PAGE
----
A commitment ceremony can, and often does, look just like a regular wedding. There is no reason why every couple cannot have all the traditions and trappings, if that is what they wish. Or, you can go the opposite route and create a truly unique and non-traditional celebration of your love and unity. It's all up to you!


    If you are considering a commitment ceremony, we can assist you with all aspects of planning your special day from the ceremony to the celebration or anything in between.


    NOTE: Rev. Ari and the Associate Ministers at Alternative Wedding Services have been performing same-sex ceremonies in the DFW area for almost 15 years now. We perform these ceremonies because we believe in the right of every loving couple to join their lives in marriage. We have done so, even though we have encountered people who refused to work with us because we performed these ceremonies. Our point is that now that same-sex marriage is legal in all 50 states, we want our community to remember that we have stood with you from the beginning and that we are not simply jumping on the bandwagon to make a buck off of you.



  • Vow Renewals

    Today, it is becoming quite popular for couples to renew their wedding vows, whether to celebrate a special anniversary, mark their transition through a difficult time, or just to recognize their love. With a vow renewal ceremony, the couple is affirming that their love has weathered the test of time. It is literally a renewal of the promises and commitments they gave to each other on their wedding day and have built upon over the years. It is saying, I would marry you all over again.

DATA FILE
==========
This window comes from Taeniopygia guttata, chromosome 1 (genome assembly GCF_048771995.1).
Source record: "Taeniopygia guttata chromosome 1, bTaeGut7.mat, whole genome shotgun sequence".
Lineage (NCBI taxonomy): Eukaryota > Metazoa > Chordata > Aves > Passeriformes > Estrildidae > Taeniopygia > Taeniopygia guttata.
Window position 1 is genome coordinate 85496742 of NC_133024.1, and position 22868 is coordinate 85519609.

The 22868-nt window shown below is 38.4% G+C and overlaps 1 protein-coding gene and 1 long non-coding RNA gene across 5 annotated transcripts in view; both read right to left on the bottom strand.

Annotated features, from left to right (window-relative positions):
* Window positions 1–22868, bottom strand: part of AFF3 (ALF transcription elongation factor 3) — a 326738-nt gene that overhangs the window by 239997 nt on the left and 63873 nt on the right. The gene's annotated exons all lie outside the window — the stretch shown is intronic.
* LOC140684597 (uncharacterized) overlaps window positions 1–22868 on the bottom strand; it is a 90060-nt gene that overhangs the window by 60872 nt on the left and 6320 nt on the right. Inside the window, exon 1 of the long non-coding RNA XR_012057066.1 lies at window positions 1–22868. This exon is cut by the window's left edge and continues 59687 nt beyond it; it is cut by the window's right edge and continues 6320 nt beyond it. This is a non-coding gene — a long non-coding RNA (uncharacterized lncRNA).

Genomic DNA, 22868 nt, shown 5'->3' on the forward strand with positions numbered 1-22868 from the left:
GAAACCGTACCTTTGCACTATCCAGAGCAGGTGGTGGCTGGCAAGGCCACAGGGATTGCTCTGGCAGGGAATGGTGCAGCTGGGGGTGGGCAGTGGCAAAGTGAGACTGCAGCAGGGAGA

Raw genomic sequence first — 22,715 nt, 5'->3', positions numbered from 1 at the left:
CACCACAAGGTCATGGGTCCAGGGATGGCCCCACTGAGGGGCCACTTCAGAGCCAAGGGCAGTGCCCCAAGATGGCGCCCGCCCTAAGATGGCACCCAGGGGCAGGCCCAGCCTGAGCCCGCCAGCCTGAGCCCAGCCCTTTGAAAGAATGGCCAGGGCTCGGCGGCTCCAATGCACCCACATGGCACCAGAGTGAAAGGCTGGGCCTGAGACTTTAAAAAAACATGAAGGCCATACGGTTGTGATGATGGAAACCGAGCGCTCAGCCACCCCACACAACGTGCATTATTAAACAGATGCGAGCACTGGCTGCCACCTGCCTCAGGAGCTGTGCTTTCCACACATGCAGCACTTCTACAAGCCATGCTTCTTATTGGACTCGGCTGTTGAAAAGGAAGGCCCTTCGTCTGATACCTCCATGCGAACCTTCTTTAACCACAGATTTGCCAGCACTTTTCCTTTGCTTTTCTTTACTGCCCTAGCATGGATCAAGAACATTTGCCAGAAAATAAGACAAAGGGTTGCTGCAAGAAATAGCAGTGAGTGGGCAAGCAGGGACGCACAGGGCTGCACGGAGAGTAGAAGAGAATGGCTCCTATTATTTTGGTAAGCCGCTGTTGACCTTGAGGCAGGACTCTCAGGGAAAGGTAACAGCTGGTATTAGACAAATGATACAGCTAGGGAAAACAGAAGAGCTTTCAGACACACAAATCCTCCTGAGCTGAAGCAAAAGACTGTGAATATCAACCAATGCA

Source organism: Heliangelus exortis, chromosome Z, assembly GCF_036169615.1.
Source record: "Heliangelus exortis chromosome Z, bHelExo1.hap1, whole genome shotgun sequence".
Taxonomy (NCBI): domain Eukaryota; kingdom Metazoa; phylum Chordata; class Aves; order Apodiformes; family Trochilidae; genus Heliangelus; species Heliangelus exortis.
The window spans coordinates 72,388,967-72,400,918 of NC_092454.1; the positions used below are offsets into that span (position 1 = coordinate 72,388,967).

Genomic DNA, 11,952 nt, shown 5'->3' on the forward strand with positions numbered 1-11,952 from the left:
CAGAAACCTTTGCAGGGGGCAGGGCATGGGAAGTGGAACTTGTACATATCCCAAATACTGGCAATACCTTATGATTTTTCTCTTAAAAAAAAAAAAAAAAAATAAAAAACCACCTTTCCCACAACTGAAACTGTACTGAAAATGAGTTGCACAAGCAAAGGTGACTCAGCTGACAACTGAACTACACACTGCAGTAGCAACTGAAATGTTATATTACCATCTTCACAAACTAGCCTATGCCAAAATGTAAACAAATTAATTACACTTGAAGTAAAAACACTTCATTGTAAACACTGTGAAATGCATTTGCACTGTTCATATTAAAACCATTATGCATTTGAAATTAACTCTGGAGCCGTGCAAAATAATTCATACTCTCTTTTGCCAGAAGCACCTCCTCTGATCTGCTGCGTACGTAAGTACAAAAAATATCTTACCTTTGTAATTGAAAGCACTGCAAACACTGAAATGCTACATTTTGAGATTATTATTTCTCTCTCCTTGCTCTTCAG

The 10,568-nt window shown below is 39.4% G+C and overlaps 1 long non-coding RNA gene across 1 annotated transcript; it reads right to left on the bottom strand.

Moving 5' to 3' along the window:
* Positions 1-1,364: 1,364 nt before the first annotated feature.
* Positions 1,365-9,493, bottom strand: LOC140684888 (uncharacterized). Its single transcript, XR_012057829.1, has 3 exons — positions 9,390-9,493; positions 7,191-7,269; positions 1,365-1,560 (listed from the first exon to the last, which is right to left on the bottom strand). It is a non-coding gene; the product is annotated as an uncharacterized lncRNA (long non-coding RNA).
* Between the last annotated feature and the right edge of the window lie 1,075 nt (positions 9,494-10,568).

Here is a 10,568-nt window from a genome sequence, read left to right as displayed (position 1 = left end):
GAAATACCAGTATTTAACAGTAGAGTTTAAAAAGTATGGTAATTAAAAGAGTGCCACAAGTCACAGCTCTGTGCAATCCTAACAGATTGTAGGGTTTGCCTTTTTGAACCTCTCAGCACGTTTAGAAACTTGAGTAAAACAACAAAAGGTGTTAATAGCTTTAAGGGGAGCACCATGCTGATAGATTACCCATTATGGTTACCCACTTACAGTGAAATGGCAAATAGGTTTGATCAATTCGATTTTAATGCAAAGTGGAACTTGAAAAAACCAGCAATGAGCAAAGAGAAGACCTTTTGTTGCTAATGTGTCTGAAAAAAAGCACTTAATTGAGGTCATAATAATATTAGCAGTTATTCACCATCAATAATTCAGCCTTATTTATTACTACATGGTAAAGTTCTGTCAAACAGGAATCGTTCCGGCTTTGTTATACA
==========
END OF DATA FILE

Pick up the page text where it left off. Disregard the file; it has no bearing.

Vow renewal ceremonies look very much like first time weddings. However, they are often more intimate with only close family and friends present (although that is not always the case, nor does it have to be). If the couple has children, they are usually included in the ceremony. Most couples with children feel the ceremony is not only about the couple reaffirming their love for one other but for their union as a family as well.


    The planning process is also usually the same in most aspects as a first time wedding. Regardless of whether you want a smaller, more intimate affair or a big blow out, you must still send out invitations, decide where you will have the ceremony, choose an officiant, decide if you will serve food, etc., basically all the same "trappings" of a regular wedding. The one thing you won't have to worry about is a marriage license. You already have that!


    So, whatever the reason you would like to have a vow renewal ceremony, we can help you put together a truly meaningful ceremony that expresses all that you have been through together and all that is still to come in your relationship.



Copyright © 2016